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A good novel (…) deposits you in the souls and psyches of people youd never otherwise meet

  constellation banner A couple of times a year I come across a book that completely sweeps me away with its originality, subject and stunning prose. A Constellation of Vital Phenomena by Anthony Marra is one such book. Among the many things I loved about this incredible story is the fact that despite its brutal setting of the Chechen war and so much loss, it is still a novel about hope and faith in humanity. Marra has created characters that live in a reality that most of us will never experience and yet I felt deeply connected to many of them; I cared about them, laughed with them and wept with them, and I know they will live with me for a very long time. We were lucky enough at TheReadingRoom.com to have the opportunity to ask some questions of Anthony Marra. His thoughtful answers confirmed that he is a writer of extraordinary talent.

What is your earliest memory of reading? 

I remember reading the second installment of what would be R.L.Stine’s Goosebumps series while driving somewhere with my parents. I was probably seven or eight years old. It was night and I held the book over my head so it was lit up by the headlights of the car behind us. I can’t remember where we were going, but I remember finishing the book before we arrived (spoiler: the evil plant creature dies).

anthony marra favourite books

What are the most powerful books that you have read, stories that stayed with you for a very long time?  

Waiting for the Barbarians by J.M. Coetzee and Blindness by Jose Saramago are two novels I think of often and am eager to return to. Both are uprooted from any identifiable setting and absent of cultural signifiers, giving them a sense of timelessness and universality.

What inspired you to write A Constellation of Vital Phenomena and why did you choose this particular setting?

In college I spent a semester in St Petersburg, arriving shortly after the journalist Anna Politkovskaya was assassinated, presumably for her reporting in Chechnya. Not far from my apartment was a metro station where Russian veterans of the Chechen wars panhandled. Chechnya was very much in the ether in Russia at the time, but like many Americans, I didn’t know the first thing about it. So I began reading books of history and journalism on Chechnya and quickly became fascinated with the region’s remarkable culture and past. It’s a place that inspired writers like Tolstoy, Lermontov, and Pushkin, and has had its fair share of larger-than-life historical figures. But the stories I found most powerful were those of ordinary civilians who found ways of retaining their humanity amid the harrowing conflict of the 1990s and 2000s.

A good novel can be a tunnel that takes you straight through the center of the earth and deposits you in the souls and psyches of people you’d never otherwise meet.

If I want to experience a time and a place, I usually turn to fiction. And so when I wanted to really get a sense of what it was to be one of these civilians, I tried to find a novel set there. To my surprise, I couldn’t find an English-language novel set in contemporary Chechnya. So this novel grew from my desire to read one like it. I came to the subject as a reader, rather than a writer. This was the book I wanted to read. It just hadn’t been written yet.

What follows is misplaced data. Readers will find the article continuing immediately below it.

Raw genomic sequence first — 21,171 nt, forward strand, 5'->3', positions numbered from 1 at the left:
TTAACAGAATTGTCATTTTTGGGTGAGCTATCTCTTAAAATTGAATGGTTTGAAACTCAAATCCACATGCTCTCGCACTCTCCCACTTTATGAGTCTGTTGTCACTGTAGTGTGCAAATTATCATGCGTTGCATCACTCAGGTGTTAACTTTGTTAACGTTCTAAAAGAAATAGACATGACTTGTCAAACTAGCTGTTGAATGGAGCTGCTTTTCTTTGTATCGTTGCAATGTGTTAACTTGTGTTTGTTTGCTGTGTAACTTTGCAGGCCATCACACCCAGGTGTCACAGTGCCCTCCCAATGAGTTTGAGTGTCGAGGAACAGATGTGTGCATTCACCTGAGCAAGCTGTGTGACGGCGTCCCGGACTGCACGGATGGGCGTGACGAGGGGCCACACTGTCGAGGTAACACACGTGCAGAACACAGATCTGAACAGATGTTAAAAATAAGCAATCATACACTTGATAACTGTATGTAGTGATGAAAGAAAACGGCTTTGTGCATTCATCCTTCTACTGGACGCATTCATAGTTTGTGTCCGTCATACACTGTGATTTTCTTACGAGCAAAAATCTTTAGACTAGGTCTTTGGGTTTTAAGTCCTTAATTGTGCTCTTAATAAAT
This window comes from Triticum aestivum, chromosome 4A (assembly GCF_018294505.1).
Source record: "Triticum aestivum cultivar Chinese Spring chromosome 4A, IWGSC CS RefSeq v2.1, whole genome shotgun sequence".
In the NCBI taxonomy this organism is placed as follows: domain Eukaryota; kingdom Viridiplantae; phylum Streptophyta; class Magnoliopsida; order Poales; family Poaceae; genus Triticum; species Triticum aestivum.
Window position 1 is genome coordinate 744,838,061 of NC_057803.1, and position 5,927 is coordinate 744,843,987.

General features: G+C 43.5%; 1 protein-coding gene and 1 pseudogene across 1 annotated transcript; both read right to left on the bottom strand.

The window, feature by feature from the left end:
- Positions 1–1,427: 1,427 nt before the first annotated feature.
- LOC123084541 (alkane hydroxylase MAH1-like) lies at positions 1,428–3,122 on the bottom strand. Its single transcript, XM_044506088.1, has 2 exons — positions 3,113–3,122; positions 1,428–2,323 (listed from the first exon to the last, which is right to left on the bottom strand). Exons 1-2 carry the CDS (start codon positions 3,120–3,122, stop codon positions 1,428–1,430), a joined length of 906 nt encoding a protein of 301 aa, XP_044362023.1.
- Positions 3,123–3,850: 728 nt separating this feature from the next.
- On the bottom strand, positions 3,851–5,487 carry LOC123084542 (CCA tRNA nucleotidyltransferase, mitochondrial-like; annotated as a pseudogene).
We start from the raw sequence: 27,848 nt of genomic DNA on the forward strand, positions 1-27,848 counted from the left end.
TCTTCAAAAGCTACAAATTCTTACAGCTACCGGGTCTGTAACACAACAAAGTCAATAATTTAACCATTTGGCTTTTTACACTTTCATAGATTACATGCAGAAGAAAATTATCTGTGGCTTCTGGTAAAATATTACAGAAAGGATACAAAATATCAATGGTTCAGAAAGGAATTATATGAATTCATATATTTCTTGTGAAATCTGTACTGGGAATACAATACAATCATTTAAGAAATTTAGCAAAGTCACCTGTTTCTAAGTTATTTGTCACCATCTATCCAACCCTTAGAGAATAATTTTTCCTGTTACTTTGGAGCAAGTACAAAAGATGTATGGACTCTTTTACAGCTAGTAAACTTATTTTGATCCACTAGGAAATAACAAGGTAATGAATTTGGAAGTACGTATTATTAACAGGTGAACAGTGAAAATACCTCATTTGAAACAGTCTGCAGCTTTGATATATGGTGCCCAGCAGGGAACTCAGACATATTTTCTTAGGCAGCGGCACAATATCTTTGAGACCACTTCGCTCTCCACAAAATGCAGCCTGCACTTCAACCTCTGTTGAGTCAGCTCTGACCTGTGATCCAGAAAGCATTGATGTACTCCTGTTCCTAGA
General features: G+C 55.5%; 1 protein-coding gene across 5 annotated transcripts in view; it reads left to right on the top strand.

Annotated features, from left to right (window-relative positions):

The characters in A Constellation of Vital Phenomena are simply unforgettable. Were any of them based on people you met?

the oath

While the novel is deeply rooted in Chechnya, I wanted to populate it with the kinds of characters—doctors, refugees, smugglers, orphans, informers, etc.—you’d find in most regions torn by civil conflict, be they modern Iraq and Afghanistan, Germany in 1945, or 14th-century France. These are the kind of characters whose stories rarely make it into history books but are as important, and probably more important, than the stories of generals, kings, and politicians. The cast of characters in Constellation are creatures of my imagination, molded by research. One of the books I frequently consulted when thinking about Sonja (a surgeon who nearly single-handedly runs a hospital) was Khassan Baiev’s magnificent memoir, The Oath. I was supposed to stay with him when I visited Chechnya, but unfortunately our schedules didn’t coincide. Someday, I hope to have the chance to meet him.

There is something else about your characters that make them so unforgettable; it is the depth that you gave to all of them, even the bad guys. At the end of the book I still did not like Ramzan but I could understand why he did things that he did. This complicated the story from a moral perspective, so I wonder why you took this approach?

Settings like Chechnya during this period magnify moral conflict because the consequences of one’s choices are often so severe. If Ramzan—who betrays lifelong friends to ensure his survival—were born in another country, his moral shortcomings might result in nothing more villainous than unpaid parking tickets. But because he is of this particular time and place, his ethical choices have these unimaginable results. The more I began thinking about it, the more I knew I couldn’t pass judgment on him as a character. My responsibility to him, and the reader, is to tell his story with as much empathy and honesty as I can muster. In the end, I think this approach makes his choices more devastating—not because he’s a monster, but because he’s all too human.